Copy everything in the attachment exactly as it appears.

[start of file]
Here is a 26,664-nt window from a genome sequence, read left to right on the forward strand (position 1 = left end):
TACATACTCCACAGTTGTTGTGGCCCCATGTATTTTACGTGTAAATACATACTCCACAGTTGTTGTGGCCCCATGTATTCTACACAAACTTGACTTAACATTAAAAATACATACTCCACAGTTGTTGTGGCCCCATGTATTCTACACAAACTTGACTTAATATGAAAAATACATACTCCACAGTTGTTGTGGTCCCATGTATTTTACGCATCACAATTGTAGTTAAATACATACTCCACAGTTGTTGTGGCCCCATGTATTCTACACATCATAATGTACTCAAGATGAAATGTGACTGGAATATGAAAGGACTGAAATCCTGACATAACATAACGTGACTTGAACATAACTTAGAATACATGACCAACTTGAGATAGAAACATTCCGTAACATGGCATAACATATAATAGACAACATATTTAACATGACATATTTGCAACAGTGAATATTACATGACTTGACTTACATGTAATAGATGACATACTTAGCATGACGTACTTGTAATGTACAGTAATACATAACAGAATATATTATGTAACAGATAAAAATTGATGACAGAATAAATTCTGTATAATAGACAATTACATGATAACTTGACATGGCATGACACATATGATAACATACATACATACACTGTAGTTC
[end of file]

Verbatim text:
Here is a 26,664-nt window from a genome sequence, read left to right on the forward strand (position 1 = left end):
TACATACTCCACAGTTGTTGTGGCCCCATGTATTTTACGTGTAAATACATACTCCACAGTTGTTGTGGCCCCATGTATTCTACACAAACTTGACTTAACATTAAAAATACATACTCCACAGTTGTTGTGGCCCCATGTATTCTACACAAACTTGACTTAATATGAAAAATACATACTCCACAGTTGTTGTGGTCCCATGTATTTTACGCATCACAATTGTAGTTAAATACATACTCCACAGTTGTTGTGGCCCCATGTATTCTACACATCATAATGTACTCAAGATGAAATGTGACTGGAATATGAAAGGACTGAAATCCTGACATAACATAACGTGACTTGAACATAACTTAGAATACATGACCAACTTGAGATAGAAACATTCCGTAACATGGCATAACATATAATAGACAACATATTTAACATGACATATTTGCAACAGTGAATATTACATGACTTGACTTACATGTAATAGATGACATACTTAGCATGACGTACTTGTAATGTACAGTAATACATAACAGAATATATTATGTAACAGATAAAAATTGATGACAGAATAAATTCTGTATAATAGACAATTACATGATAACTTGACATGGCATGACACATATGATAACATACATACATACACTGTAGTTC